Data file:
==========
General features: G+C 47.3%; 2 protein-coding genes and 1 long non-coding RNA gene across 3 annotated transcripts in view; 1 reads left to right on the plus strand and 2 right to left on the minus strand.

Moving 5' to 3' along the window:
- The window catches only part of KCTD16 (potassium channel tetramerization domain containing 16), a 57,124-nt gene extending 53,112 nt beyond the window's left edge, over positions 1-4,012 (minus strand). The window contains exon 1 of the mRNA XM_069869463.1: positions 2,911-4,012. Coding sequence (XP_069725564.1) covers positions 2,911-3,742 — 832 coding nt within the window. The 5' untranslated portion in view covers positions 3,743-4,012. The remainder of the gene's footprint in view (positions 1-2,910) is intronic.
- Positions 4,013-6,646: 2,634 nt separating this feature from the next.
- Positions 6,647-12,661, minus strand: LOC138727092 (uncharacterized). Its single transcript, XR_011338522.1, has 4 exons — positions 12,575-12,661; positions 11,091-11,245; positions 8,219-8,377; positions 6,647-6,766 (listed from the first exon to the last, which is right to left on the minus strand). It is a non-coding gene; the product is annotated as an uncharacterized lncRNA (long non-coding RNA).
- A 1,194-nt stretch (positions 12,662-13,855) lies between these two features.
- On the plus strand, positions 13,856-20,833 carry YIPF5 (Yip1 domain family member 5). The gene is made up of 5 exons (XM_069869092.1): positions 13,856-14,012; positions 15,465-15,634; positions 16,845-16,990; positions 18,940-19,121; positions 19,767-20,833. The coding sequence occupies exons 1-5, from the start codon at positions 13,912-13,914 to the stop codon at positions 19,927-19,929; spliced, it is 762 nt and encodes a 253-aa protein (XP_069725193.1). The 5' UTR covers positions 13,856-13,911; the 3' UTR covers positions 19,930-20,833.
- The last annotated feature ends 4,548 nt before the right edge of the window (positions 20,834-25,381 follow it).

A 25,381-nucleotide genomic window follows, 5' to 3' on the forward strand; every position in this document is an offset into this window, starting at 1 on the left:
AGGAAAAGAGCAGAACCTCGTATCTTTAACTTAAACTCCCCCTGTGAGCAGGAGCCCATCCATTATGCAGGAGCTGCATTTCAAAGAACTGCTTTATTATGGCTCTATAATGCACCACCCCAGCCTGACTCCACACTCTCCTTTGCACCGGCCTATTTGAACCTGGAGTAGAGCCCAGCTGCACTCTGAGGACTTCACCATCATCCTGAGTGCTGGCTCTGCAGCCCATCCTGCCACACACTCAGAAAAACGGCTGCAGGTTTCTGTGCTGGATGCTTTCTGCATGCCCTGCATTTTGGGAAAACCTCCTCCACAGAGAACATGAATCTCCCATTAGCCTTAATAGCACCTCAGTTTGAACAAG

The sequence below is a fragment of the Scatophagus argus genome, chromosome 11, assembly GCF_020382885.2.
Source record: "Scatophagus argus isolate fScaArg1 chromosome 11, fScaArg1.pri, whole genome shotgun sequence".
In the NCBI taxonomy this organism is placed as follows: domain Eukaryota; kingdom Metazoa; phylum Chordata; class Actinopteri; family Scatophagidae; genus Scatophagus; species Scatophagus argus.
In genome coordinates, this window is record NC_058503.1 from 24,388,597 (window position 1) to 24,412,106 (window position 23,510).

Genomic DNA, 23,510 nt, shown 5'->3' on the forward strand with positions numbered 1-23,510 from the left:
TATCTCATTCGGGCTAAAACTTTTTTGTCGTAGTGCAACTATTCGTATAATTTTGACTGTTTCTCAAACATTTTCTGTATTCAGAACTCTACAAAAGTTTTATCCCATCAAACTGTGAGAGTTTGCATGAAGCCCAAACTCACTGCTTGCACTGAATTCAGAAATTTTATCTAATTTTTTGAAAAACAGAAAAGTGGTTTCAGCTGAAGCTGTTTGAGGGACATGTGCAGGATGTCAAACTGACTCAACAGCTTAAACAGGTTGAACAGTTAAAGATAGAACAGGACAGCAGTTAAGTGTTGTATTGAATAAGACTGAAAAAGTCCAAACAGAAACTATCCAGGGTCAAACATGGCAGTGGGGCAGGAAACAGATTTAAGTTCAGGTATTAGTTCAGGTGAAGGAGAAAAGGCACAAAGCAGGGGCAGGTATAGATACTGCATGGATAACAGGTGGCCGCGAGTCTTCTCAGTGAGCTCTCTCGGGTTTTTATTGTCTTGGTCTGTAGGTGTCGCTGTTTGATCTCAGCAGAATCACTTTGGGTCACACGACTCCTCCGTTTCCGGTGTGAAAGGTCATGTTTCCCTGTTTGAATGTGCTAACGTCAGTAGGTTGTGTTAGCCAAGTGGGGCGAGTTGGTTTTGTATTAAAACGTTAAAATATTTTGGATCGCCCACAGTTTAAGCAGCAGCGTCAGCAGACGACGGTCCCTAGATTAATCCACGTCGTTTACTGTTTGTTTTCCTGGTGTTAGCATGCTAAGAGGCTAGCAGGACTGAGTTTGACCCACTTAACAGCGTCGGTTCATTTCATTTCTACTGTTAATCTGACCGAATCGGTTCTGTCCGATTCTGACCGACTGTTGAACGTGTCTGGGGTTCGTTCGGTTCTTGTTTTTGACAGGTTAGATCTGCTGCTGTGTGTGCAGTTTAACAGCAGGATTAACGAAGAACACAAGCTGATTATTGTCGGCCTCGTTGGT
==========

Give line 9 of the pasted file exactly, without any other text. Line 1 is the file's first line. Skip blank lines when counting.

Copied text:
A 25,381-nucleotide genomic window follows, 5' to 3' on the forward strand; every position in this document is an offset into this window, starting at 1 on the left: